Uncover the noodles, return the heat to high and add the pak choi and the oyster sauce. Stir fry till the leaves wilt then toss through the spring onions and coriander and serve immediately.
Fabulous supper with less than 10 minutes cooking.
Tuesday, August 15, 2006
I'm not normally one for making cakes - or even desserts very often. Needs a special occasion to motivate me - usually guests. When I was a school girl I used to love making biscuits and slices and cakes largely because I could lick the bowl and snaffle great mouthfuls of icing when no one was looking. Unfettered greed indulged. On Sunday afternoons my sister and I would take it in turns to bake our party piece - mine was butterfly cup cakes while Jane usually made rock cakes, then the whole family would gather for afternoon tea and scoff the lot with a big pot of tea. After a blow out Sunday lunch not actually sure how we managed it! In my teenage years I used to bake biscuits and things for school lunches but once school was done so was the home-made baking.
Every now and again I get the urge to do it again. This week, maybe because the lovely boyfriend had been poorly, and because he eats lots of biscuits (that I buy in packets, mostly Duchy of Cornwall because Prince Charles makes them himself with his own fair hands) I decided to make a banana and walnut cake. It's more of a loaf really and I had some walnuts in the cupboard that I'd brought back from France and I bought a big bunch of bananas at Borough Market so it all came together. It makes a seriously good cake that is gorgeously moist.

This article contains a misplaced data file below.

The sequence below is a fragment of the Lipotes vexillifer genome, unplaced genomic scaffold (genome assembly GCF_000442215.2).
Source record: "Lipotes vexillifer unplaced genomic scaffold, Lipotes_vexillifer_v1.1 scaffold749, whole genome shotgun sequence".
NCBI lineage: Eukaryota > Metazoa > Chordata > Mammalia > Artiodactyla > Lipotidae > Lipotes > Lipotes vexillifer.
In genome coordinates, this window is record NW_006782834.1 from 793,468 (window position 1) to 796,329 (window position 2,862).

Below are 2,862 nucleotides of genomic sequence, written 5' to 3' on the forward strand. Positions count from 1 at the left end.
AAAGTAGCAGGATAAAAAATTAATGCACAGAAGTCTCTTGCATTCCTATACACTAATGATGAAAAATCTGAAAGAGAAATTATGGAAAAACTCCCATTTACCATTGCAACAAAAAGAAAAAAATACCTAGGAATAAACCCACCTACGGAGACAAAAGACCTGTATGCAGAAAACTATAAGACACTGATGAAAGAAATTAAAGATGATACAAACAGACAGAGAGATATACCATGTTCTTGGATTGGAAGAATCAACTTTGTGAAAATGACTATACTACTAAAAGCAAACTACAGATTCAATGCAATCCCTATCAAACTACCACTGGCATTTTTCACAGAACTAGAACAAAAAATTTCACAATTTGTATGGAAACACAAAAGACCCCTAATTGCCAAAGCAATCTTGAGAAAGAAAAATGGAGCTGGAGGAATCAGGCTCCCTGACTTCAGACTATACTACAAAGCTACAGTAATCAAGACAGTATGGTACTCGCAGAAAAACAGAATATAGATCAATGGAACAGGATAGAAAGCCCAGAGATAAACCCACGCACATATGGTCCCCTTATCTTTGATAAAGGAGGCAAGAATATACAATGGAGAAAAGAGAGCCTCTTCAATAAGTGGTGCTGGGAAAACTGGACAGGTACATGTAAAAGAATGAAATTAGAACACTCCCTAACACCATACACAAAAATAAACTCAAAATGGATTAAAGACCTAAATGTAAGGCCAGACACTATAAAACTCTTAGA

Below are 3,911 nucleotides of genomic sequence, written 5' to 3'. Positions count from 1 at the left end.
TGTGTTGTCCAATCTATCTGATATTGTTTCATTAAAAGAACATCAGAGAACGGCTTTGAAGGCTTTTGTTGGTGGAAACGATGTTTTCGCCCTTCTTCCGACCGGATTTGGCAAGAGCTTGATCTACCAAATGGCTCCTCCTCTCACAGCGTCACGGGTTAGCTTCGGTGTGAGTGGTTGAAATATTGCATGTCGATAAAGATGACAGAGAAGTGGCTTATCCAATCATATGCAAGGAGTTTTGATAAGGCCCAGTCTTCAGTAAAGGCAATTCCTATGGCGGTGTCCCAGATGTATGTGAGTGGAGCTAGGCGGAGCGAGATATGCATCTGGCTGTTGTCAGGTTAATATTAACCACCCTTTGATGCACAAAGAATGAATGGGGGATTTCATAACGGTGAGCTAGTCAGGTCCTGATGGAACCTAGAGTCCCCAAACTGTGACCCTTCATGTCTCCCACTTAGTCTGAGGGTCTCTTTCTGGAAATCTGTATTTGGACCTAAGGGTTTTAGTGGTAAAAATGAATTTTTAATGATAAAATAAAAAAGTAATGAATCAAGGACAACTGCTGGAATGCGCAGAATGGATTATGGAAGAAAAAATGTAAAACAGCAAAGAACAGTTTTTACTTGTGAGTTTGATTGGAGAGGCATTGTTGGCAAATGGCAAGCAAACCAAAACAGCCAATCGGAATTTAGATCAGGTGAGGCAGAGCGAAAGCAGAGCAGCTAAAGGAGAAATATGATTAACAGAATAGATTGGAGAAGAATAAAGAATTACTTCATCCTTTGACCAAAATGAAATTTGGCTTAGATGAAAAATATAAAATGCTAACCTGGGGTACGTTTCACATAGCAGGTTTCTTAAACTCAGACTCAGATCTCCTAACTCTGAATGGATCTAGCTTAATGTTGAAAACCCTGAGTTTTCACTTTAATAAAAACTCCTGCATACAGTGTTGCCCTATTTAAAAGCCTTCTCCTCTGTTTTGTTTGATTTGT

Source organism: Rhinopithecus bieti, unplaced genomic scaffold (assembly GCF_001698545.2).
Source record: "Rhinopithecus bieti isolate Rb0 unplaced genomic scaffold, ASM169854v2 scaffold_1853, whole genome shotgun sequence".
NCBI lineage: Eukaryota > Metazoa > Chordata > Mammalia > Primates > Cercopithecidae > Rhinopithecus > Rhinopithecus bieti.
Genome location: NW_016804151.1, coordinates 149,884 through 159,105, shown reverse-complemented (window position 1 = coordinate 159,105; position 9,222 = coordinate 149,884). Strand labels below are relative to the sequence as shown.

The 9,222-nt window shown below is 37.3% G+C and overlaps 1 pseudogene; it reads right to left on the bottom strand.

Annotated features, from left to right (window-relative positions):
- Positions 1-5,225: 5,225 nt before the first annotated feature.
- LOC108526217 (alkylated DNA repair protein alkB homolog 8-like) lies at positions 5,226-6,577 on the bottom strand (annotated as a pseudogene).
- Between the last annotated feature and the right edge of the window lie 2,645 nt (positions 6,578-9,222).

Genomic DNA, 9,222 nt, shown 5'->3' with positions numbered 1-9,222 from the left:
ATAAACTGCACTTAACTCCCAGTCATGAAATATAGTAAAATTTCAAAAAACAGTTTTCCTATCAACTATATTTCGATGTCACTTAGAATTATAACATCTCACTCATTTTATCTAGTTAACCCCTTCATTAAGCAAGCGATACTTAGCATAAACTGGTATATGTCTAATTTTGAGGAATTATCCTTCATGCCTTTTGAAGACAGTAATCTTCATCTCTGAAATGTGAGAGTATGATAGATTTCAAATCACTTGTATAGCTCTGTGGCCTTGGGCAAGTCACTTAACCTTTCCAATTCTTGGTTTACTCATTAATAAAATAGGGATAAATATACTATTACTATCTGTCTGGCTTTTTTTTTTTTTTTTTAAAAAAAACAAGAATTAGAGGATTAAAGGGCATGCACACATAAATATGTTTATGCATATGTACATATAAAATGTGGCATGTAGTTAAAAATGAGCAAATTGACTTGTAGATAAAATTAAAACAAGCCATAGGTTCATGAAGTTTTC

The recipe comes from googling 'banana cake recipe' - was there life before google? It is from the Waitrose site but is in fact a recipe from Sue Dykes, head baker of the tea rooms at the Royal Horticultural Society gardens at Wisley. Quintessential place for inspirational cake.
Banana & Walnut Cake
"In the café, we serve this with a rich topping," says Sue. "Make your own by beating 75g softened butter and 125g full-fat soft cheese with 200g sifted icing sugar and a dash of vanilla extract."
Makes 1 x 900g loaf
Preparation time: 30 minutes Cooking time: 40-45 minutes
2 ripe bananas (about 400g)
150g softened butter
150g soft brown sugar
300g plain flour
2 tsp baking powder
1/2 tsp bicarbonate of soda
2 medium eggs, lightly beaten
100ml vegetable oil
Preheat the oven to 180°C/gas mark 4. Butter a 900g loaf tin and line the bottom and sides with non-stick baking parchment.
Peel and mash the bananas. Put the butter and sugar into a mixing bowl and cream together until light and fluffy. Stir in the bananas and walnuts. Sift together the flour, baking powder and bicarbonate of soda. Add the flour mix and the beaten egg, each about a third at a time, to the banana mix, beating well between each addition. Finally, stir in the oil.
Pour into the loaf tin and bake for 40-45 minutes until well risen and golden brown and a skewer inserted in the middle comes out clean. Leave in the tin for 10 minutes then turn out on to a wire rack to cool completely.